Russia’s government, parliament, and state-controlled media are redoubling the anti-Estonian campaign in the wake of the Estonian parliament’s adoption of the “Law on the Protection of War Burial Sites” (January 10) and the first-reading passage of legislation against public display of totalitarian symbols (January 24).
The first law paves the way for relocation of the Soviet Soldier’s monument from downtown Tallinn to a less conspicuous location on the outskirts of town, most likely a war-graves site. The second piece of legislation — a bill of amendments to the penal code — would ban the politically motivated display of Soviet and Nazi symbols in public places. The bill enumerates those symbols as the flags, coats of arms, other attributes, and slogans of the USSR, the Communist Party of the Soviet Union, Germany’s Nazi party NSDAP (National-Socialist Party of the German Workers), and its SS organization. Under this bill, offenders would be referred to courts where they face penalties ranging from fines to prison terms of up to three years.
Official Moscow’s response ignores the ban on Nazi symbols while taking indignant offense at the ban on Soviet symbols and the expected relocation — misrepresenting it as destruction — of the Soviet Soldier’s monument.
On January 17, Russian Minister of Foreign Affairs Sergei Lavrov described the expected relocation as a “blasphemy” and “fraught with serious consequences for Russia-Estonia relations.” On the following day, the ministry summoned Estonia’s ambassador, Marina Kaljurand, and delivered a protest note along the lines of Lavrov’s statement.
On January 17 and 24, respectively, Russia’s Duma and the Federation Council passed resolutions appealing to parliaments of former Soviet republics, those of Western countries, the anti-Hitler coalition, the Council of Europe, and various international organizations to condemn Estonia. The Federation Council added a threat that Estonia’s legislation could “spark a crisis between the Estonian and Russian nations.” For its part, the Duma added a reaffirmation its own November 2006 resolution on purported “Neo-Nazi and Revanchist Moods in Estonia.” Moreover, the Duma now recommended to Russian President Vladimir Putin to consider the possibility of introducing economic sanctions on Estonia, in accordance with Russia’s December 2006 law conferring authority to the president to impose “special economic measures” against other countries.
The authorities organized anti-Estonian rallies and pickets on January 24 in a number of cities across Russia. In Moscow, some 2,000 members of the governing party United Russia, its youth organization Young Guard, the pro-Kremlin youth movement Nashi, and — unusually — the xenophobic movement Mestnyie, joined in a rally at Marshal Zhukov’s monument. Nashi leader Vasily Yakimenko implausibly threatened in his speech to send 300 “commissars” (a designation for Nashi activists) into Estonia to guard the Soviet Soldier monument round the clock.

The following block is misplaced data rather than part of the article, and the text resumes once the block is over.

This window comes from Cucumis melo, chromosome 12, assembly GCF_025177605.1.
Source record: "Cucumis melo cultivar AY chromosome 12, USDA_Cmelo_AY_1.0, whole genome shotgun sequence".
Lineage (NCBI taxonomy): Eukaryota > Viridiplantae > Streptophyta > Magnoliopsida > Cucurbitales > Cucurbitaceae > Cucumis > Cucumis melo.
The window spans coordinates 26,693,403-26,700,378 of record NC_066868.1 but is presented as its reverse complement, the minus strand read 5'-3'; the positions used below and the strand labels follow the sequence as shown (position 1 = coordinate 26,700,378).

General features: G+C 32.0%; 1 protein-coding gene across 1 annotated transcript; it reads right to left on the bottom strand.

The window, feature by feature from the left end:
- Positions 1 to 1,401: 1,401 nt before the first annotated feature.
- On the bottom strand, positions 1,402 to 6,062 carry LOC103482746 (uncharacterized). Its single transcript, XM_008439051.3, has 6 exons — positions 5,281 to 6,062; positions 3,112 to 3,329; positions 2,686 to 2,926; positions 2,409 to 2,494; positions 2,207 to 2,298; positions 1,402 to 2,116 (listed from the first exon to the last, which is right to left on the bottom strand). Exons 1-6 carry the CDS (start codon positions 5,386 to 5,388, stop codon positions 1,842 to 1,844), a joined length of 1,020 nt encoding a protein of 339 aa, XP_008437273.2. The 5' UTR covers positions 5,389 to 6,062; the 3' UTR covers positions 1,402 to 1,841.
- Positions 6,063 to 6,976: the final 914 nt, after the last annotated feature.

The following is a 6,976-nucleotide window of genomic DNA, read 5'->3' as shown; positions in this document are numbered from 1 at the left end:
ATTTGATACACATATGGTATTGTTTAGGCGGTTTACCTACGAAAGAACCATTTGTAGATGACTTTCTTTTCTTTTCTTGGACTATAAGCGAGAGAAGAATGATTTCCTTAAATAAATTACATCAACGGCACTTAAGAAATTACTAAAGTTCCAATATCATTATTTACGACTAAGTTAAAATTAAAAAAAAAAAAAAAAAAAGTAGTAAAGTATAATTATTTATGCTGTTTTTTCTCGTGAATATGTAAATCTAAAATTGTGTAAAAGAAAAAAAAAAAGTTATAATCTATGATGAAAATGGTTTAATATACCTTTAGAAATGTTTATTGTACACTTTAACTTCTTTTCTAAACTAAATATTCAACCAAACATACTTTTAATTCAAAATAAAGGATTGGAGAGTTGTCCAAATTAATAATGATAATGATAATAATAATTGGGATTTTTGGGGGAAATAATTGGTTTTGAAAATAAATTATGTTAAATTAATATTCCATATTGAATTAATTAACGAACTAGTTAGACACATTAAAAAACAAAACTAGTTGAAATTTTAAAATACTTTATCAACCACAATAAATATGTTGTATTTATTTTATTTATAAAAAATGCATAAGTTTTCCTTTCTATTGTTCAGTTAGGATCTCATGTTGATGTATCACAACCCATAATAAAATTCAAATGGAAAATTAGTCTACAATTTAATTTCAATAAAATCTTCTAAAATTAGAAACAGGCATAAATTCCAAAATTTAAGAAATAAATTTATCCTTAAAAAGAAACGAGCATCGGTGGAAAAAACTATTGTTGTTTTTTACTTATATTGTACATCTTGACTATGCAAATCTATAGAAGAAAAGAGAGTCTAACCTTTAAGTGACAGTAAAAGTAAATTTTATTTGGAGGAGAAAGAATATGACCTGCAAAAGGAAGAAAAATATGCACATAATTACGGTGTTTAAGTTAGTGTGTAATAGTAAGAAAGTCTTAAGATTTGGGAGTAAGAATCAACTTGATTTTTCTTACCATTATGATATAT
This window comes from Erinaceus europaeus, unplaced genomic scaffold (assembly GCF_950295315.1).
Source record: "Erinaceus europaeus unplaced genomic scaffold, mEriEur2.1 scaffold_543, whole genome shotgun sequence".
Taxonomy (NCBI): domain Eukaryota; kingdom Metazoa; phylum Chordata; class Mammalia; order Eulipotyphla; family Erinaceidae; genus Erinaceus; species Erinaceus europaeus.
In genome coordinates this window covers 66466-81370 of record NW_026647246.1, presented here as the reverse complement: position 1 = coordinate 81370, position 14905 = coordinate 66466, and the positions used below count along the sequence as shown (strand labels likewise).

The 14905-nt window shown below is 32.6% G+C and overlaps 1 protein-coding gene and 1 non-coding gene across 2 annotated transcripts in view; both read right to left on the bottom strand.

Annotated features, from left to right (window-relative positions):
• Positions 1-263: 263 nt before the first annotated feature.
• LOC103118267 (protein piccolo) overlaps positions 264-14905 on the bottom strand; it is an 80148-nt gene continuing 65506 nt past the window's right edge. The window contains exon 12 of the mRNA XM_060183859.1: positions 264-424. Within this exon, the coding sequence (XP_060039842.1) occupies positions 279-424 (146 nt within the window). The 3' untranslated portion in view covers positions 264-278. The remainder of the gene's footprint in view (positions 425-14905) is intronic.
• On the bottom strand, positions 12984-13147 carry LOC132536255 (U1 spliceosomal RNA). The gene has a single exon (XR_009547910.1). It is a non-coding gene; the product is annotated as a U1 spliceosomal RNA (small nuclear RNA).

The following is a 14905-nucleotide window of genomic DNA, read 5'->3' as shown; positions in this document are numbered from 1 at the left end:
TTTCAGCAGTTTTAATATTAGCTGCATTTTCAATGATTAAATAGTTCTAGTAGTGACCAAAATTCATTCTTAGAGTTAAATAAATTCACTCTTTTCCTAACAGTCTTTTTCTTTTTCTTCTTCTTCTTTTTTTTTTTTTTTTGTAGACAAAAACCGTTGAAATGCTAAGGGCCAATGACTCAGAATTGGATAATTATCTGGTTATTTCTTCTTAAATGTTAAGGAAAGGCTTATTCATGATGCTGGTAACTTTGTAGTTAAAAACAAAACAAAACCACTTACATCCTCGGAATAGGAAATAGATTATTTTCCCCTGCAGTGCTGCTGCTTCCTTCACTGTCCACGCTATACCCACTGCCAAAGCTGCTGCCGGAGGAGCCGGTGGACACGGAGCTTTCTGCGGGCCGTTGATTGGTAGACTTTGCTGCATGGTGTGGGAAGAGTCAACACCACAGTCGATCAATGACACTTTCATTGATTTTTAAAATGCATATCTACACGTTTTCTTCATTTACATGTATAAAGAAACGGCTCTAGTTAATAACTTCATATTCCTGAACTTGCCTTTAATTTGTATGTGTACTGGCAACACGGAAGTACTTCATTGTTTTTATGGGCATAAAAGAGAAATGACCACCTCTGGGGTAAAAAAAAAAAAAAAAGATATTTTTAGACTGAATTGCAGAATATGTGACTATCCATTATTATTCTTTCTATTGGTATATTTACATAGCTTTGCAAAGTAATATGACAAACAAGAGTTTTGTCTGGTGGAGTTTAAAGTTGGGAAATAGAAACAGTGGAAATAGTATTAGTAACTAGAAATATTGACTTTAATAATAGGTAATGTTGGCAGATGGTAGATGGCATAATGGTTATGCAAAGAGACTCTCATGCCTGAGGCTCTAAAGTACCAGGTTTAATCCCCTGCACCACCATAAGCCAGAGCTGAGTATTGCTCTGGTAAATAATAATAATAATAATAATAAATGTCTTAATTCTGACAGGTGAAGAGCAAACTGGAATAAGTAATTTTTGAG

The threat of economic sanctions also lacks credibility. Politically, Russia has demonstrated that it can impose wide-ranging economic sanctions on Georgia and Moldova for reasons that have nothing in common with interpretations of history or ideology, but only for perceived disobedience vis-à-vis Russia. Moreover, the Kremlin directly orchestrated those economic sanctions in 2005 and 2006 well before the December legislation that conferred that authority to the president. Compared to Moldova and Georgia, however, Estonia is far less vulnerable, since Russia accounts for approximately one-tenth of Estonia’s foreign trade.
Putin has displayed relative restraint thus far. Answering journalists’ questions on this issue (which he did not himself raise) in Sochi during German Chancellor Angela Merkel visit, Putin merely opined that Estonia “sought to position itself as front-line state and earn economic and political favors for this.” Putin cited Germany as a positive example for having preserved the Soviet Soldier’s monument in Berlin (Kommersant, January 22).
The analogy is inapposite, however, on at least two counts. Germany, a country defeated in war, has accepted this particular symbol of one of the victorious powers in the country’s capital. Estonia, however, did not take part in any war, being simply occupied by two powers successively, the second occupation lasting almost half-century. Second, the notion that Germany’s defeat actually liberated the country from totalitarianism is a notion accepted and internalized by German society, whereas the Soviet occupation — of which the Soviet Soldier’s Tallinn monument is the conspicuous symbol — cemented totalitarian rule over Estonia and her Baltic neighbors.
(BNS, Interfax, January 17 through 25; see EDM, January 11)